– Whilst the Bible never condemns alcohol in itself, it does teach us to be wise in how we use our Christian freedom. “All things are lawful for me, but all things are not helpful. All things are lawful for me, but I will not be brought under the power of any.” 1 Corinthians 6:12. To be a social drinker is to put oneself at a 1 in 10 chance of being brought under the power of a drug. “All things are lawful for me, but not all things are helpful; all things are lawful for me, but not all things edify.” 1 Corinthians 10:23. Alcohol does not edify – it does not build us up or improve us as human beings, and it certainly does not help us to become better spiritually.
– At the wedding of Cana of Galillee, Jesus changed the water into oinos. This is the Greek word used in the Gospel of John. It actually denotes the juice of the grape in general and was most likely very low on alcohol content. Dr Morris writes: “This ‘good wine’ had been miraculously created by the Creator and was brand new, with no time to ferment and become old, intoxicating wine. The Greek word oinos was used for the juice of grapes in general, the same word for both unfermented and fermented wine, with the context determining which.” (http://www.christiananswers.net/dictionary/wine.html).
– Other Christian Churches do indeed accept social drinking. But is it good for them? I recall one day having a discussion with a teenager at Church on the topic. “I go to a Catholic School, Abouna,” she told me, “and we had a celebration there the other day. The Catholic priest was drinking alcohol.” She said this confidently, but then paused in thought. “Actually,” she went on, “he got drunk.” Why leave this door open? If even a consecrated and celibate clergyman can give in to the temptation of drinking to excess, why should I put myself in that position? What’s the point of asking God to, “lead us not into temptation” when I am going to live my life in a way that plummets me into temptation on a regular basis?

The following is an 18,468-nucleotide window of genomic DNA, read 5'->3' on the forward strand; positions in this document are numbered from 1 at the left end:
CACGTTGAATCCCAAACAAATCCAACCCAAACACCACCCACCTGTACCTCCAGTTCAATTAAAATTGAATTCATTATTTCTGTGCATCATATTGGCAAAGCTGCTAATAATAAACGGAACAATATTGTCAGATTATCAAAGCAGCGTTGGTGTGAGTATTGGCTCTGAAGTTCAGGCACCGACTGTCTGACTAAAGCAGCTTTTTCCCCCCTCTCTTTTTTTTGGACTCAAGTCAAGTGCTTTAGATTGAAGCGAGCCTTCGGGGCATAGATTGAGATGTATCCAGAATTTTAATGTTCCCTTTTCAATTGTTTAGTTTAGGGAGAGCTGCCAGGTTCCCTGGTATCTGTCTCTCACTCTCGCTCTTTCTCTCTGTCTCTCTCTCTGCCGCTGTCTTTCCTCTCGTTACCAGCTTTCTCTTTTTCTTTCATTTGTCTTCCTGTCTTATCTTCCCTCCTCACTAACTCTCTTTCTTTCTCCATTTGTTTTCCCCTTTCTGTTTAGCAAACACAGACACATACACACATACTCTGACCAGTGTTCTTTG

– Doubtless, the Muslim society in which the Church has developed for fourteen centuries has contributed to this no alcohol policy, but what difference does that make? Does it matter why we have the policy? Isn’t it much more important whether it is a good policy to have or not? I think that there are many public health workers today in Western societies who wish dearly that they could introduce a policy like this! Practically speaking, this is probably too hard, as the prohibition days of the 1930s in the United States proved. But imagine the health benefits if it were possible! We as a Coptic community already have this policy – who cares where it came from?
– It is true that alcohol in itself is not evil. That is why we can use it as the material which becomes the very Blood of Christ. It is a good antiseptic that can prevent nasty infections in wounds. Emergency doctors can use it to save lives – given intravenously, it is the antidote to poisoning with antifreeze. But we have seen that addiction to alcohol does not discriminate. Anyone, regardless of who they are, is vulnerable. The simple fact is that all of us will go through times of great stress in our lives. If alcohol is available, 1 in 10 of us will be drawn to it and find comfort and escape through it, thus falling in to the pit of alcoholism. If alcohol is simply not an option – it is not in our homes or on our dinner tables in the first place, then this solution to our problems with all its drawbacks will simply not even come up, and we will find other ways of coping.
Finally, think about the others in your life. You might be one of the 9 in 10 who could drink socially all your life and never become an alcoholic. But what if your child is among the 1 in 10? By allowing alcohol to be a part of your home and your family customs, you are partially responsible for his or her suffering.
Is it worth it?